Issue No. 06 - November/December (1993 vol. 13)
DOI Bookmark: http://doi.ieeecomputersociety.org/10.1109/38.252554
<p>Radiosity and other global illumination methods for image synthesis calculate the real world radiance values of a scene instead of the display radiance values that will represent them. Though radiosity and ray tracing methods can compute extremely accurate and wide-ranging scene radiances, modern display devices emit light only in a tiny fixed range. The radiances must be converted, but ad-hoc conversions cause serious errors and give little assurance that the evoked visual sensations are truly equivalent. Sensation-preserving conversions for display, already known in photography, printing, and television as tone reproduction methods, are discussed. Computer graphics workers can apply the existing photographic methods, but may also extend them to include more complex and subtle effects of human vision using the published findings of vision researchers. Ways of constructing a sensation-preserving display converter, or tone reproduction operator, for monochrome images are demonstrated.</p>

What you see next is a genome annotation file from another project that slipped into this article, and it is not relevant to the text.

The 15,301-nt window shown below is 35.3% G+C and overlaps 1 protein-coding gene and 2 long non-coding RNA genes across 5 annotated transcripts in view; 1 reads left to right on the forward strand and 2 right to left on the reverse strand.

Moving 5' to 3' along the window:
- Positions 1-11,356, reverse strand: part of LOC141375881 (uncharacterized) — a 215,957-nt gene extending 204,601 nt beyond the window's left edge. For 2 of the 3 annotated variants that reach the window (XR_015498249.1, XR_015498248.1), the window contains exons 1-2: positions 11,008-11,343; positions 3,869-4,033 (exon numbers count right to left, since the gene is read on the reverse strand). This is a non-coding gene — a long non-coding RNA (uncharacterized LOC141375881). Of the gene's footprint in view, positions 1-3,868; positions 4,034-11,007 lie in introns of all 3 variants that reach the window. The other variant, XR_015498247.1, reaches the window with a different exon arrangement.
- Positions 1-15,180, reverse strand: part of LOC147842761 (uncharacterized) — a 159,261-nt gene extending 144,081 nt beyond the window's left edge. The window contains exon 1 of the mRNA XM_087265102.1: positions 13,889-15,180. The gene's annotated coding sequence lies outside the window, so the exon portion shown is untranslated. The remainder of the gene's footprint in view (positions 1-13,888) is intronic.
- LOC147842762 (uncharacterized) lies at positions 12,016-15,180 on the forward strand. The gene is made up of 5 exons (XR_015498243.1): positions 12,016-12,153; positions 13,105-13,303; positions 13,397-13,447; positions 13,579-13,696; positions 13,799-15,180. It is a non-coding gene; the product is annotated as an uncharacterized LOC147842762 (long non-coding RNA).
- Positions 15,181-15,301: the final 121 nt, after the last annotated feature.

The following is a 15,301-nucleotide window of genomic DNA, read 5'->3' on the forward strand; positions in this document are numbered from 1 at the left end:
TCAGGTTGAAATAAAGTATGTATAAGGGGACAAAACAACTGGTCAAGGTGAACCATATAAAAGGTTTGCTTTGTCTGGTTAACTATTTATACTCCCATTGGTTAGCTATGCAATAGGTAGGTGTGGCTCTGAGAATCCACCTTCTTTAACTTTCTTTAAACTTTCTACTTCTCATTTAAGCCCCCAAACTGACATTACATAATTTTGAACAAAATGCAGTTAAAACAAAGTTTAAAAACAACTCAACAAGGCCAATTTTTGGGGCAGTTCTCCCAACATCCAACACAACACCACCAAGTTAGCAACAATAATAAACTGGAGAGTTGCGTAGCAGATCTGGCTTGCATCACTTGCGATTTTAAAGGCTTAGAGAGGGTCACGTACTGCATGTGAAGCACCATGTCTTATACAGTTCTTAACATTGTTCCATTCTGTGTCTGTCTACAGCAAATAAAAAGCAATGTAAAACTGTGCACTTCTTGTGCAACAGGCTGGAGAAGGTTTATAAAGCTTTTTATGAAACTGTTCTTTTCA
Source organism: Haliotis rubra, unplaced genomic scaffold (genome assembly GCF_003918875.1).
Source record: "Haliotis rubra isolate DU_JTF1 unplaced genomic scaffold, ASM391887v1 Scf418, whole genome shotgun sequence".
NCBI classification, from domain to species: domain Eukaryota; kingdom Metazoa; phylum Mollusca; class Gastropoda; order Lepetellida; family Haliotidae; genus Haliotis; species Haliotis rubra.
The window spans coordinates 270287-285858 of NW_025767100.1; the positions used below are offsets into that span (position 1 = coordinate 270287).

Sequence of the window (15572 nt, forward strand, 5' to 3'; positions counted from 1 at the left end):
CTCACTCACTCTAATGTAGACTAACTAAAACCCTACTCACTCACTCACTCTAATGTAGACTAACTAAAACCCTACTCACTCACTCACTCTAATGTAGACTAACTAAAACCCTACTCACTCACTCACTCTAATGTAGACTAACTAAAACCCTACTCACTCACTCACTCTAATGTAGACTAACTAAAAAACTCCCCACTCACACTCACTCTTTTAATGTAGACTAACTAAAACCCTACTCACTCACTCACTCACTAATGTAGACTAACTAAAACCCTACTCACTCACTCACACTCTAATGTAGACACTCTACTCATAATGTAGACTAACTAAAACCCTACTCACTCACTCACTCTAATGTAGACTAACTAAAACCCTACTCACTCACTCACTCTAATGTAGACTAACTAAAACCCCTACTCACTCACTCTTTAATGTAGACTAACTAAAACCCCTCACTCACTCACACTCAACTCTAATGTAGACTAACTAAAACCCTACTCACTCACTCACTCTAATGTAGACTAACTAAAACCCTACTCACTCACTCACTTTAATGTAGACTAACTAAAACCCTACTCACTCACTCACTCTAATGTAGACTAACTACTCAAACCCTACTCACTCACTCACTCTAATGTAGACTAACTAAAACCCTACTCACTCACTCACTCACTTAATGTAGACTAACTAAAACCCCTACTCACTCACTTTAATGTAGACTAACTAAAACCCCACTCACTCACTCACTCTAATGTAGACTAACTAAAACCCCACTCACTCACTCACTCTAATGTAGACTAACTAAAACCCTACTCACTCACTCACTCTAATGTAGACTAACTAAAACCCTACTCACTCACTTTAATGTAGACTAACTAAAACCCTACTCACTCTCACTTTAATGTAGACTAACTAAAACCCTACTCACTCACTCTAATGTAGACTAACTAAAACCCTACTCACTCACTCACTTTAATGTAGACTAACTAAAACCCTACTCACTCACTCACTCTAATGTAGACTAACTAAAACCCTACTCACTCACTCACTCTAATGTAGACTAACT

J. Tumblin and H. Rushmeier, "Tone Reproduction for Realistic Images," in IEEE Computer Graphics and Applications, vol. 13, no. , pp. 42-48, 1993.